THE CITIZEN EDITORIAL | 12 NOVEMBER, 2017
India’s Students, Enemies of the State?
TCEditorial asks: are students of India now enemies of the state?
Are students of India now to be considered enemies of the state? It would appear so given the inability of the central government, and the BJP in the states, to deal with what is just normal dissent in universities where the calibre of students is high, and where the environment has been in favour of dissent and debate.
There has been a clear methodology followed by the BJP since it came to power in Delhi in 2014. Central Universities were targeted starting predictably with Jawaharlal Nehru University. The entire might of the state was used against the then Students Union led by Kanhaiya Kumar, and the other students who were pilloried, attacked, arrested, jailed. All that a state and its enforcing agencies can do to silence dissent was brought into play in JNU but the fight back made it clear that students were not going to be tamed. There have been since a series of ad hoc administrative decisions, the latest being what the students claim an attempt to censor the videos of leading students, and news sites to those using the Wifi facility in the campus. Hyderabad Central University followed with a BJP MP leading the attack, with the suicide of Rohith Vemula leading to a prolonged agitation in and outside the campus. The students have had cases slapped against them, proctorial enquiries, with threats being delivered by the administration on a regular basis. Despite this a students union led by supporters of student Vemula have been elected and are in place, with the authorities now authorising the Chief Security Office through a written order to videograph their activities, to raid hostel rooms, search students in the playgrounds, and basically keep them under surveillance.
The governments, using pliable Vice Chancellors, have allowed police to go into the campuses to arrest students doing little more than protesting for more security, and fair play as in Banaras Hindu University. The ferocity with which the cops attack protesting girl students was shocking, with their demands still not addressed.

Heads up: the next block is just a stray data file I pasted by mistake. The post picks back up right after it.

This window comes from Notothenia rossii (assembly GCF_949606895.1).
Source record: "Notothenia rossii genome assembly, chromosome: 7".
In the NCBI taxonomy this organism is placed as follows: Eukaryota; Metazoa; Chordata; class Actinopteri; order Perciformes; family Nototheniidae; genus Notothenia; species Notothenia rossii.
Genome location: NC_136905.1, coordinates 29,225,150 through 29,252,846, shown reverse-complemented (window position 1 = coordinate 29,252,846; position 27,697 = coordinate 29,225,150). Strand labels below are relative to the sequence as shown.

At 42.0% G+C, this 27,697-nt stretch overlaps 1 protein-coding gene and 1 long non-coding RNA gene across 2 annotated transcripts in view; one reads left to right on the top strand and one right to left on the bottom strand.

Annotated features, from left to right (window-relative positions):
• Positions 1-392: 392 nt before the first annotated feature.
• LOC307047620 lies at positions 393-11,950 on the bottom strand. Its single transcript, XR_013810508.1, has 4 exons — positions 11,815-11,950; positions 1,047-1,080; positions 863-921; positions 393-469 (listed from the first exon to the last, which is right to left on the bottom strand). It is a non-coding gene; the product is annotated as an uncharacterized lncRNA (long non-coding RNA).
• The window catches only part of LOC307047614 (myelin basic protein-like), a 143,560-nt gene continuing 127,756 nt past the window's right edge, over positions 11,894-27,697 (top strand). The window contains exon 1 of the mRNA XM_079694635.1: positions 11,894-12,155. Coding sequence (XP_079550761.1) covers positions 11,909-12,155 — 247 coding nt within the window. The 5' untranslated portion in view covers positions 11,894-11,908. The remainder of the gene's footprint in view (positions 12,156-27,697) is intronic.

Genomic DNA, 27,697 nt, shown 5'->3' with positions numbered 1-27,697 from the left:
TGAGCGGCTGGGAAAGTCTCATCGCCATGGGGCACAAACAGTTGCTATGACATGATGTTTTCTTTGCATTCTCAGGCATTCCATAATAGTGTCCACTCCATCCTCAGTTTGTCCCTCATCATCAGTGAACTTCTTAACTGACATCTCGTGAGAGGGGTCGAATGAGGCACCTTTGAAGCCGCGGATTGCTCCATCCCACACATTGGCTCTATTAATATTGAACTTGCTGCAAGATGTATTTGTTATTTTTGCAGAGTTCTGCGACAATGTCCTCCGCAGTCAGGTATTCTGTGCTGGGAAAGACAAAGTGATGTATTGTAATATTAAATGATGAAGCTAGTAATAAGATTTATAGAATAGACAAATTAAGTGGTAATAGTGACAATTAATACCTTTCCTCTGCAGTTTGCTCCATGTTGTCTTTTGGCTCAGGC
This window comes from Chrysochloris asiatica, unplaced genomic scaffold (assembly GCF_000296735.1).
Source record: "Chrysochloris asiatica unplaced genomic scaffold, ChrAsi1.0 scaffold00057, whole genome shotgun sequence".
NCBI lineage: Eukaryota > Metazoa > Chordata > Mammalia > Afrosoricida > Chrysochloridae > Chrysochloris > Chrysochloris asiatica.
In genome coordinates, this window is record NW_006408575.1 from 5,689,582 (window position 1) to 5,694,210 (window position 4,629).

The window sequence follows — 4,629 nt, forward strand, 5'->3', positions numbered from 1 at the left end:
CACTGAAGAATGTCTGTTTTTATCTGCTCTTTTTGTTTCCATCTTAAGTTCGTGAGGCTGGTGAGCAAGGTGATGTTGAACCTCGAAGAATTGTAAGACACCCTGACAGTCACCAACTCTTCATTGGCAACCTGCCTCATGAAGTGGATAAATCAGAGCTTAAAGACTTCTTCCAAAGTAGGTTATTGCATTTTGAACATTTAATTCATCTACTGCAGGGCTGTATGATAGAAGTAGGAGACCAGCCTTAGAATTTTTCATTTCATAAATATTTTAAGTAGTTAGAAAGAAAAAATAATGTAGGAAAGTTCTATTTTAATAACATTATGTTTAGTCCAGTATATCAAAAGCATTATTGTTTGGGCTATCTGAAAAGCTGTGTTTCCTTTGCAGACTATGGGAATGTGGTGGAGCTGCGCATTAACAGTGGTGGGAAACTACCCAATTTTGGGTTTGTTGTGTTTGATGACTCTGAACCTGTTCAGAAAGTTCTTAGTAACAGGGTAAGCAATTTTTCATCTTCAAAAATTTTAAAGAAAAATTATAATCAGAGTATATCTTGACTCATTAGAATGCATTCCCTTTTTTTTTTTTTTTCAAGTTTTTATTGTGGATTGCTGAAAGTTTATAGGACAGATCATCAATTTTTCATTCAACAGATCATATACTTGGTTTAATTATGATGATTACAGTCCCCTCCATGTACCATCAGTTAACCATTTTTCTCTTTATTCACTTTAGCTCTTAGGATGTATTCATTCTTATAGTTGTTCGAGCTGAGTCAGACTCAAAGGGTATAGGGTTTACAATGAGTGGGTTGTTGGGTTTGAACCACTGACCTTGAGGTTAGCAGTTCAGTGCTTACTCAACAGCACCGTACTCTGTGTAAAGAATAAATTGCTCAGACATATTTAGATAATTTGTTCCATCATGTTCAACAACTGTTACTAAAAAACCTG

Vice Chancellors are now running more as government policemen, rather than public intellectuals with open minds. In each and every case from the first demonstrations at the Film Institute, Pune , onwards to Jadavpur University, Allahabad University and all the others the effort has been to still the dissent and not talk. In BHU the VC refused to step out of the gates to meet the young students. In the Law Institute University in Bhopal where students have been sitting in protest for four days against favourites and ad hocism of the authorities the Director initially refused to talk to them, threatening action. Demands are not even considered let alone met, with the VC’s seemingly under orders not to talk to dissenters in the campuses.
The students wing of the BJP, the Akhil Bharatiya Vidyarthi Parishad is being used with impunity. . Meetings and seminars have had to be postponed or cancelled because of the pressure of threatened violence, with disruptions reported from any number of colleges across the country, including those like Ramjas college in Delhi University. Reports are just coming in of ABVP students hitting Kanhaiya Kumar in Lucknow. JNU Student Najeeb Ahmad has disappeared for now over a year, following an altercation with ABVP students. The ABVP is being beaten back democratically through students union elections, as is the case in HCU,JNU, DU and other universities despite the lumpenism.
The government would do well to realise the power of talks and dialogue, but it cannot as this is anathema to an ideology that is based on intolerance and a fear of dissent. Students tend to rock the boat effectively and vigorously, and for a militaristic government the only condemnable and regrettable solution then is to declare them enemies of the state, and subdue them with violence and the crushing of dissent. But this is not working as students are also more vocal and less subservient. Resistance, instead of being crushed, is actually growing with the students in different universities coming together to form a broad platform, and support coalitions for each other. More effectively than before with HCU being the latest example of a broad coalition that came to power in the students union polls by defeating the ABVP despite the majoritarian power evident in the polls.